The year I turned one was a year of firsts. First word, first steps, first tooth, and most likely a whole heap of first illnesses and injuries. In the early years my health was overseen by the local Plunket nurse and our GP Dr McNaughton. Although I don’t remember these early visits as I got older I came to realise that he was the nice man who ensured that we always had large bottles of Paracetamol and cough syrup on the bench in the kitchen. Dr NcNaughton was replaced by Dr Maunsell in my early teens and was my main Dr until I was in my early 20’s. I experimented with a few other doctors over the next few years as I moved around before settling on Dr Mike (Newman) in Rotorua for almost 20 years.
Along side these General practitioners who dealt with the everyday medical needs were the specialists to whom they had referred me for more complex matters from anaemia to pregnancy and thyrotoxicosis. Many of these medical matters will be explored in further posts but at this stage it is worthy to note that the medical attention required by a baby (as I was in 1964) required the skill and attention of a medical professional who treats you as a person, rather than “next please”. I have been very fortunate to have had three exceptional Doctors through my life that got to know my medical history in a comprehensive manner…..I miss this so much now when our local Medical Centres are much less personal.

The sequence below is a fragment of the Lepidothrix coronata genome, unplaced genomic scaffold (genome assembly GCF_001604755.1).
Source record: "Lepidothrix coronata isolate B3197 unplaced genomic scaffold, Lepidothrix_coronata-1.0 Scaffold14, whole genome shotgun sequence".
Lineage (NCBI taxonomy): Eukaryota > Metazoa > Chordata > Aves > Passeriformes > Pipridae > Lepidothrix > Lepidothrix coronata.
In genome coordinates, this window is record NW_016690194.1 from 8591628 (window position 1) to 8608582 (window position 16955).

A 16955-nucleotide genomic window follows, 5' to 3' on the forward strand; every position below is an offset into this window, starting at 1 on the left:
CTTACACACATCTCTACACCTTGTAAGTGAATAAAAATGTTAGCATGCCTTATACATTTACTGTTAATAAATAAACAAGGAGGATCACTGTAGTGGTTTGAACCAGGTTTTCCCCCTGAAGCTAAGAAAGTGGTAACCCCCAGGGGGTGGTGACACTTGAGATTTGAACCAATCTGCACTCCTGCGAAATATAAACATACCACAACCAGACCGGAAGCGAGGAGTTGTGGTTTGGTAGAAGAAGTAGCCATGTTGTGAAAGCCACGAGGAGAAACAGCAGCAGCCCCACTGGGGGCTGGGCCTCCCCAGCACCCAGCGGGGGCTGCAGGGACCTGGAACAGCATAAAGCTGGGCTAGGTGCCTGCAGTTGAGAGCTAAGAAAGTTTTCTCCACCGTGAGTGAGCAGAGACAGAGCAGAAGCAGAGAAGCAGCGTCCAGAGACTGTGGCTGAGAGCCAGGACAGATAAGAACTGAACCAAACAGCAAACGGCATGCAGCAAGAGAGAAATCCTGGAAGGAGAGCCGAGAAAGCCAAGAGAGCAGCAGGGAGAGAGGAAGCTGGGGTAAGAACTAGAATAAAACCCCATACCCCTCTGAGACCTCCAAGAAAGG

I was fortunate to also have an older sister, Anne-Louise, who caught most childhood illnesses before me and kindly shared them with me. I guess I wasn’t that appreciative of her ‘sharing’ and as we got older we shared less and less – thankfully we have grown up and regained our ability to share our lives with each other and it is in this spirit of sharing that I share with you one of her baby pics. Rather cute she was then and still is.
While on the matter of being fortunate….. My mother is a nurse. Through her pragmatic approach to our illnesses, bumps and bruises; her practical, no nonsense explanations; her ability to see lots of blood and not outwardly panic; willingness to try alternatives; and her ability to teach I was able to learn enough about medicine to hold my own in medical setting to the extent that Doctors often think I have had medical training. Informally I did have medical training and it has helped me negotiate my own and others medical mazes with the ability to read charts, ask appropriate questions and understand the answers. If that wasn’t enough I could always, and still do, call Mum for a consult.